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03/05/11 3:02 PM ET

O'Sullivan looks 'fantastic' in spring sample

23-year-old pitcher arrived in camp leaner, healthier and ready

SURPRISE, Ariz. -- Early in training camp, Royals manager Ned Yost was asked about starting pitcher Sean O'Sullivan. Yost leaned back in his office chair, put his hands behind his head and gazed at the ceiling.

"He has looked . . . " Yost said.

Long pause.

"I don't want to say fantastic," Yost said, then finally gave up his search for another word. "He's looked fantastic," he conceded.

That could translate into fantastic news for Royals fans, who last year saw a beefy O'Sullivan arrive in a trade and join the rotation with unremarkable results -- a 3-6 record and a 6.11 ERA in 14 games.

"I needed something to change," he said.

So he did something about it, changing his size for one thing. He lost more than 20 pounds.

"I'm trying to become a smaller guy," he said. "I'm trying to make things easier for myself."

He donned his grandpa's old apron and politely took charge of the kitchen from his wife Sabrina in their California home.

"I started cooking for myself. That's where I made my best decisions," O'Sullivan said. "I like to cook, I really enjoy cooking. But to go out to eat, you're leaving the menu options up to somebody else. So if I go to the store and buy stuff and I can make it, I know what's going into the food."

Off came the weight and on went sessions with his personal trainer.

When O'Sullivan came to Spring Training, he brought with him memories of a down-and-up season after he arrived from the Los Angeles Angels with pitcher Will Smith in a deal for third baseman Alberto Callaspo.

"There was a three- or four-game stretch there in the middle, maybe five games, when I was awful. I was really unhappy with the way things were working out. The things we were working on, I was using them in the game but they weren't clicking yet. Things weren't exactly going the way they should," he said.

Then, in his last three starts, he went six innings in each game, gave up a total of just three runs and went 2-0 with a no-decision.

"At that point, I was wishing that I had more season because it's finally working," he said.

Pitching coach Bob McClure worked with O'Sullivan to eliminate a couple of pauses in his delivery. ("It's hard to do anything from a dead stop," McClure said.) Now he's much smoother with the ability to keep his pitches low in the strike zone.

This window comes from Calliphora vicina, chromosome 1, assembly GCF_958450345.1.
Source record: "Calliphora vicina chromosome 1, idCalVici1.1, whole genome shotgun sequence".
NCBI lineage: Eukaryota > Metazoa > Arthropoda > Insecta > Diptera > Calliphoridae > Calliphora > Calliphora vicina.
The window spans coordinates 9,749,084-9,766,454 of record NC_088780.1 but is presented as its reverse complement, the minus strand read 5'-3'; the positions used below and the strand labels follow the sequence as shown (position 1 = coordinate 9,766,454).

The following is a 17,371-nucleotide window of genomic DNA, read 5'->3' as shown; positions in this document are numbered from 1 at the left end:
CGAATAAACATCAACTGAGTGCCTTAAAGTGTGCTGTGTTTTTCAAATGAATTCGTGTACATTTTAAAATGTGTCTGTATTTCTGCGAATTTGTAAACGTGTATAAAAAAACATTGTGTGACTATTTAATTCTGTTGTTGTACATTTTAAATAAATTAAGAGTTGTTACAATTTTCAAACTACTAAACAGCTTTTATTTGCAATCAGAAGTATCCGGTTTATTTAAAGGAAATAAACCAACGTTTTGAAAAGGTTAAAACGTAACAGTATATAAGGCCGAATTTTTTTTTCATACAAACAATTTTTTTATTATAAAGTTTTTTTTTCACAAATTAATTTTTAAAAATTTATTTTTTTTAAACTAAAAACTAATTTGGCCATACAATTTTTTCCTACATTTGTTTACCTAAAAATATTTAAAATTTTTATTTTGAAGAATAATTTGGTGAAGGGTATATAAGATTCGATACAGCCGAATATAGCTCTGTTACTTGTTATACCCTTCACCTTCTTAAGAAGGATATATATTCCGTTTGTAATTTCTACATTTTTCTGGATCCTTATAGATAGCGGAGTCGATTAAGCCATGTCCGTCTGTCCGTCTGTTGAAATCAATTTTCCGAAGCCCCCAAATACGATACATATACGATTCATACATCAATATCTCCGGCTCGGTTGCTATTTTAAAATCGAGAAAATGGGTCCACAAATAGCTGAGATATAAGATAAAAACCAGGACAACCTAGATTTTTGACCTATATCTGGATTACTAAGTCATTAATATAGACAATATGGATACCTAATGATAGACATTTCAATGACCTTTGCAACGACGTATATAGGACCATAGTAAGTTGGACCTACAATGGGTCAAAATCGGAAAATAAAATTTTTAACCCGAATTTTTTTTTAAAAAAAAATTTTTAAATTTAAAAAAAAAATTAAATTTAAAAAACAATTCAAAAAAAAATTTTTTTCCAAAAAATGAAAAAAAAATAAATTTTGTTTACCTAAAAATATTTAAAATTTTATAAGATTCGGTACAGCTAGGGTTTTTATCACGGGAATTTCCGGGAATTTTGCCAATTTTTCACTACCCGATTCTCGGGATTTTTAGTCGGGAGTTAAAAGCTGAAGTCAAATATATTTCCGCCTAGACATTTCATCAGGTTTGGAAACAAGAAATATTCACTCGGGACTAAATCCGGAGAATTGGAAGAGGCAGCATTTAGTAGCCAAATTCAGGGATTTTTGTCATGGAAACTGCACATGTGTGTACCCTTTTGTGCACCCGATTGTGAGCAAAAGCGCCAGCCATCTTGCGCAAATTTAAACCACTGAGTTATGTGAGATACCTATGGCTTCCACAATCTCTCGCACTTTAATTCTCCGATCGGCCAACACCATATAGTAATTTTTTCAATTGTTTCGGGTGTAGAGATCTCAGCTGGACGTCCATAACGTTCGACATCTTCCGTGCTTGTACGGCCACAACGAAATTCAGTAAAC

"This kid has come in and it's a different pitcher than what left last year," Yost said. "In all of his sessions, in everything he has done, he has looked great. He's keeping the ball down consistently, he's changing speeds, he's shortened his stride, he's adjusted his delivery. There's not the inconsistency with the balls up that we've seen."

Yost was no less impressed after O'Sullivan's first Cactus League appearance, in which he whizzed through two innings against the Los Angeles Dodgers. He gave up a single but got a double play and faced the minimum six batters. O'Sullivan will get his second outing on Monday night, a start against the San Diego Padres in Peoria, Ariz.

"Less margin for error with the new delivery we've been working with," O'Sullivan said. "The ball's been consistently down. The offspeed stuff has been crisp. It takes a whole lot of pressure off my arm as well, with the whole body working together instead of, at some points in my delivery, working against itself. So it ought to give more longevity into the season."

O'Sullivan is trying to stay in the rotation but there are six leading candidates for the five spots, and that's not even counting some of the kiddie corp prodigies that might wedge their way in.

What's often forgotten is that O'Sullivan is still a kid, too, just 23. But he's got the edge of 31 big-league games in the last two years with the Angels and Royals.

And this year there's less of him to move around.

"I feel lighter on my feet, it's easier to do things," he said.

If it's easier to win games, the Royals will be all for it.

Dick Kaegel is a reporter for MLB.com. This story was not subject to the approval of Major League Baseball or its clubs.